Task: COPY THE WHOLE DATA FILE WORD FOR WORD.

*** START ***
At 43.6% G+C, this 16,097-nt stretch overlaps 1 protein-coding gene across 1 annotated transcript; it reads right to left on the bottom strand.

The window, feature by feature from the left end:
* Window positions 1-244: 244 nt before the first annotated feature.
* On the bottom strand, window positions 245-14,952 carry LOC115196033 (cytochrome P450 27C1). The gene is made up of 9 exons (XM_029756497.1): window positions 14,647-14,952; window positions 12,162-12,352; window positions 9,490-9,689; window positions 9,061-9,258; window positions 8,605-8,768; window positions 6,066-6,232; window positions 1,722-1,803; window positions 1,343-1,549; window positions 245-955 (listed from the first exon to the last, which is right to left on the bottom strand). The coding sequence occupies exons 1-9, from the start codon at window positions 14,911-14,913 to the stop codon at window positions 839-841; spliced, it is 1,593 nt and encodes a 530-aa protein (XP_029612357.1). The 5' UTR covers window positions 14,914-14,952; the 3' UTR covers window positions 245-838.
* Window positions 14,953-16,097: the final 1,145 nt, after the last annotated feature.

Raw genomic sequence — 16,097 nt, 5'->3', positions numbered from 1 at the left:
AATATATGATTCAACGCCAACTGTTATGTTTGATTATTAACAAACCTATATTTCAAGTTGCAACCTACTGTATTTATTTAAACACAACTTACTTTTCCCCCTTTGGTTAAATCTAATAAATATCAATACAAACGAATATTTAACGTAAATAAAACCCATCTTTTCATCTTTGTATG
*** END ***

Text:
At 43.6% G+C, this 16,097-nt stretch overlaps 1 protein-coding gene across 1 annotated transcript; it reads right to left on the bottom strand.

The window, feature by feature from the left end:
* Window positions 1-244: 244 nt before the first annotated feature.
* On the bottom strand, window positions 245-14,952 carry LOC115196033 (cytochrome P450 27C1). The gene is made up of 9 exons (XM_029756497.1): window positions 14,647-14,952; window positions 12,162-12,352; window positions 9,490-9,689; window positions 9,061-9,258; window positions 8,605-8,768; window positions 6,066-6,232; window positions 1,722-1,803; window positions 1,343-1,549; window positions 245-955 (listed from the first exon to the last, which is right to left on the bottom strand). The coding sequence occupies exons 1-9, from the start codon at window positions 14,911-14,913 to the stop codon at window positions 839-841; spliced, it is 1,593 nt and encodes a 530-aa protein (XP_029612357.1). The 5' UTR covers window positions 14,914-14,952; the 3' UTR covers window positions 245-838.
* Window positions 14,953-16,097: the final 1,145 nt, after the last annotated feature.

Raw genomic sequence — 16,097 nt, 5'->3', positions numbered from 1 at the left:
AATATATGATTCAACGCCAACTGTTATGTTTGATTATTAACAAACCTATATTTCAAGTTGCAACCTACTGTATTTATTTAAACACAACTTACTTTTCCCCCTTTGGTTAAATCTAATAAATATCAATACAAACGAATATTTAACGTAAATAAAACCCATCTTTTCATCTTTGTATG